Calgary city council meets on Monday to discuss possible changes to the 2022 budget, and some are saying maintaining a zero increase in the tax rate will be increasingly difficult.
As the budget adjustment process for 2022 gets underway on Monday with 11 new councillors at the table, they’ll be facing some old problems, including less revenue.
“The costs are something they’ve tried to curtail for years now. The fact that revenue has diminished so dramatically, both because of property taxes and because the provincial government is taking a bigger share of those taxes, has meant that the challenges facing this new council are going to be huge,” said Lori Williams, Mount Royal University associate professor of policy studies.
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City officials said in May that they’re aiming to hold the property tax rate flat in 2022, but Ward 9 Coun. Gian-Carlo Carra isn’t holding out much hope for that, in part because of salaries.
Carra said it’s going to be hard to say no to city employee wage increases after the province in October reached a deal with 22,000 members of the Alberta Union of Provincial Employees, which included a 1.25 per cent wage increase in 2023.
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“We are not really going to be in a position to argue otherwise. I think we were planning on everyone holding, and it doesn’t look like that is going to be the case now,” Carra said on Sunday.
“They gave a necessary increase to the unions, and there’s no way our city government is going to be able to negotiate otherwise.”
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Carra said the city’s current position, where spending hasn’t kept up with inflation and population growth for many years, isn’t sustainable.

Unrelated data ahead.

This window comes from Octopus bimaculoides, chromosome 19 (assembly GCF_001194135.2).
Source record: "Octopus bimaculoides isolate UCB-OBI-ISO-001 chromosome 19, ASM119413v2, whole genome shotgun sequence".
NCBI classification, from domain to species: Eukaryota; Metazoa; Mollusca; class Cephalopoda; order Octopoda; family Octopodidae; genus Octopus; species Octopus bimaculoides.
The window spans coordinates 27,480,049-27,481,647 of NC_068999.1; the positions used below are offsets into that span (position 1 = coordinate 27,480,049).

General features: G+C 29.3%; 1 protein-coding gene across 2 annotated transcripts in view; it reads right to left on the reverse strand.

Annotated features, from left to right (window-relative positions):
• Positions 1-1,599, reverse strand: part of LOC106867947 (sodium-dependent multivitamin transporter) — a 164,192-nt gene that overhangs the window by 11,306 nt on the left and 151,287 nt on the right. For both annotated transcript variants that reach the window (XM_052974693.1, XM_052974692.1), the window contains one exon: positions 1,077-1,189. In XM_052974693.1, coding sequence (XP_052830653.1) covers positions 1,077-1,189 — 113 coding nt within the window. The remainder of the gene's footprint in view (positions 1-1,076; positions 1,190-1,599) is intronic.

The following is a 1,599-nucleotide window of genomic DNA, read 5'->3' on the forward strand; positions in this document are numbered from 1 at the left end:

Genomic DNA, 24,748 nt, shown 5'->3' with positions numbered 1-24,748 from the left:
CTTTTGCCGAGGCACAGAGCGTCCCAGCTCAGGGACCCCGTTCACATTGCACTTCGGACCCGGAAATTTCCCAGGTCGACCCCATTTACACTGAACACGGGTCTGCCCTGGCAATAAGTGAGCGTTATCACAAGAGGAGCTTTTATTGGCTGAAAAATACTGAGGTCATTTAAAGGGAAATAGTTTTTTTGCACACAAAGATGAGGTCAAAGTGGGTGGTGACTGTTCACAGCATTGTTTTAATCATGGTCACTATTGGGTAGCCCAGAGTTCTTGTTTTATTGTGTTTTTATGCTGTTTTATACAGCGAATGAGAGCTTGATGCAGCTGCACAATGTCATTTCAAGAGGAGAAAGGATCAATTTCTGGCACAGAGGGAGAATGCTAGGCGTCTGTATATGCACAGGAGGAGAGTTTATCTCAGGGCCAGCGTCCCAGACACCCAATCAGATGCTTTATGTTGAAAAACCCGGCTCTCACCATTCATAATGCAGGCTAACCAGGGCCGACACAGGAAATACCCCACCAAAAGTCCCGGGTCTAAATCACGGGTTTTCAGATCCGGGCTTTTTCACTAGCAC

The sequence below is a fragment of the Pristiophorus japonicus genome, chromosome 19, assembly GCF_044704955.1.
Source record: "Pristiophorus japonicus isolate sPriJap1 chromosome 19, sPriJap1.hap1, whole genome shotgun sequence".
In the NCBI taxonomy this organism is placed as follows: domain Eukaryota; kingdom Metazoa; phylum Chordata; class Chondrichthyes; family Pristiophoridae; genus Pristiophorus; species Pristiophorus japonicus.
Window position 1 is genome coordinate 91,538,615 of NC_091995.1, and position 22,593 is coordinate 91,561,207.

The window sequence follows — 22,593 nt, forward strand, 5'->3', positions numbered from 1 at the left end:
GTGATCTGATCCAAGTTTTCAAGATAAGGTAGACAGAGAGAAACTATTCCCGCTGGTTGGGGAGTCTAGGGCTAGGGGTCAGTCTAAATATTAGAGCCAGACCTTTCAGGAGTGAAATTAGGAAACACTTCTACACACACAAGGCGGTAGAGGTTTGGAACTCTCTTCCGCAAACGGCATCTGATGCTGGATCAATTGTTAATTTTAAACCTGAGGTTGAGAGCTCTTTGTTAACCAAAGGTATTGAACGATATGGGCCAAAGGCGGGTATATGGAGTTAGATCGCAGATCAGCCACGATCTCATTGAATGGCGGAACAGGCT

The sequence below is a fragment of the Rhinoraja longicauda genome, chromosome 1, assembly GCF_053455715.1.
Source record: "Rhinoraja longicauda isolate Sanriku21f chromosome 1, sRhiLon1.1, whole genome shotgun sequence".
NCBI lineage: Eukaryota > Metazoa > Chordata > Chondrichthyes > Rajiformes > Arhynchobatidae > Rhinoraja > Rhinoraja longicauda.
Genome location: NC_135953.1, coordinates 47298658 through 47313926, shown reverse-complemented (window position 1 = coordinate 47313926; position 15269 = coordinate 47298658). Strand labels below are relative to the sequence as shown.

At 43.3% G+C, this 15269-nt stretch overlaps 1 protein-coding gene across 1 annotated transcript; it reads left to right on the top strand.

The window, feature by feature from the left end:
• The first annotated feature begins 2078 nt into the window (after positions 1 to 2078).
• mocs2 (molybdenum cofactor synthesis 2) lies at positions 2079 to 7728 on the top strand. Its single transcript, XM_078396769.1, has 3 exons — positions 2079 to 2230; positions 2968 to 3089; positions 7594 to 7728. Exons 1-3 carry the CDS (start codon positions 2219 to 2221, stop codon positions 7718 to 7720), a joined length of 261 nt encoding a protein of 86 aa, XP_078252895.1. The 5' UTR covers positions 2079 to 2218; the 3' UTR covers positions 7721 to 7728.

“We have a world-class park system, but we are keeping it alive on life-support with the budget we are putting into it. I hear all the time, ‘I want this, and I need this,’ and that takes money. We hear that about snow and ice control, and we have also been grinding our emergency response downwards,” Carra said.
“I do not believe there is any room to cut without seeing real front-line service implications.”
City council cut this year’s property taxes by 1.7 per cent.
Last year’s budget adjustments included about $90 million in cuts.
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“We are at the point where if we want to build a better city, we need to invest in that city. We are not going to cut ourselves to the prosperity we deserve,” Carra said.
The city will start a new four-year budget cycle next year.
“You are going to start to get a sense of the values of this council and the kind of city this council wants to build and the kind of city that Calgarians want this budget cycle. But it’s just going to be a taste,” Carra said.
“You’re going to see what the budget is really about and what the business plan is really about and the kind of city we want to build in the next budget cycle.”
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